Driving Miss Daisy, at 30

Our third warmup for the Oscars on Sunday was Driving Miss Daisy. The 1989 film features Morgan Freeman and the late Jessica Tandy as two stubborn old people, both facing different types of segregation in the deep American south in the 1950s and ’60s. The film tracks their growing friendship over 25 years, a fraught period in American history, and holds out the possibility of understanding across racial lines, at least between Blacks and Jews.

Driving Miss Daisy won four Academy Awards, including best picture.

Tandy received the best actress award for her role of Daisy Werthan, a wealthy, strong-willed Jewish widow. At the age of 80, the veteran actress took the character from a sprightly widow in her 60s to a frail, confused woman in her 90s.

As Daisy’s chauffeur Hoke Colburn, Freeman reprised the role he originated in the Pulitzer Prize-winning stage play. He is every bit Tandy’s match, and the chemistry between them is wonderful to watch.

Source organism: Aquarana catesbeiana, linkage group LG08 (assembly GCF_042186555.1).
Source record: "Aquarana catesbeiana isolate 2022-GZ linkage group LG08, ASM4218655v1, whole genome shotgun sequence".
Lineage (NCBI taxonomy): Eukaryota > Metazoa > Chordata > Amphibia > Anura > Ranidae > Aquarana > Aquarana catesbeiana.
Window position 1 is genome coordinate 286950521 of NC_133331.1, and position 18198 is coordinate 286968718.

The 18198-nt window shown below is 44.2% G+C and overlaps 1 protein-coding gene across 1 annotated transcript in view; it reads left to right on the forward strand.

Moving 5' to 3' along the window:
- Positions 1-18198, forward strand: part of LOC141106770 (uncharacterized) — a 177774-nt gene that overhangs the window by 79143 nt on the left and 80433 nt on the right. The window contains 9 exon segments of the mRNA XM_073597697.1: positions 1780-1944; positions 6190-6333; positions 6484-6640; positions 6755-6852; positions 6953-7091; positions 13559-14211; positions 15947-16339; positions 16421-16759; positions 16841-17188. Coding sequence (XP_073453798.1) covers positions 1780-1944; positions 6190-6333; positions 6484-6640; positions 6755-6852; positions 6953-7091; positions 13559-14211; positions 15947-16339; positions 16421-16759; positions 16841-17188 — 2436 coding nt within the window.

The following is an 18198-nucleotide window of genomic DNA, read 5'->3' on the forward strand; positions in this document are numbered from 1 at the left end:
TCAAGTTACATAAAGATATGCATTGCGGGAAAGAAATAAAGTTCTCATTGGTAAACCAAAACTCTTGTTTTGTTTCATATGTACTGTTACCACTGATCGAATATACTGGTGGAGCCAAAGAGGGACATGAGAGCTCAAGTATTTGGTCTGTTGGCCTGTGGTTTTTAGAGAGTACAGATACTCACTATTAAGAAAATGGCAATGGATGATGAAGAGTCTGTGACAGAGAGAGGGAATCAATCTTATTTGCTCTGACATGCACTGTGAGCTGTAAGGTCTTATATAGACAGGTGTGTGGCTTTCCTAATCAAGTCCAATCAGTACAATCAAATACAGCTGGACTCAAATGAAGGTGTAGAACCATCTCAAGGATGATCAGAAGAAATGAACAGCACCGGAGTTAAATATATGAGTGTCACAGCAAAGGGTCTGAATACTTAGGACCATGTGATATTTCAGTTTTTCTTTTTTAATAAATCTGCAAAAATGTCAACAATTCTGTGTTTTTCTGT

The choice of Miss Daisy for best picture award was controversial. Spike Lee’s Do the Right Thing, which turned the spotlight on a New York race riot on the hottest day of the year, was nominated for only two Oscars (supporting actor and original screenplay) and went home empty-handed. Lee was vocal in his anger at losing the Oscar race, and he accused Americans of  being more comfortable with how Miss Daisy handled race than his film did. He acknowledged that Freeman was a great actor, but attacked him for accepting a part that depicted a Black in a subservient role. The New York Times asked if Miss Daisy had a “subtext that summons up a longing for the good old days before the civil rights movement.”

Miss Daisy leans heavily on sentimentality, but it shouldn’t be condemned for not taking a stronger stand on  race relations. It’s an immensely nuanced film that portrays people caught in the terrible ironies of their times.

Over time, Daisy comes to admire Dr. Martin Luther King, and she attends a gala dinner where he is the guest speaker. “Things have changed,” she observes. Yet, although she has an extra ticket, it never occurs to her to invite Hoke to come in to the dinner with her. “Things haven’t changed all that much,” he mutters.



About rosemarymccracken

Rosemary McCracken is a Toronto-based fiction writer.
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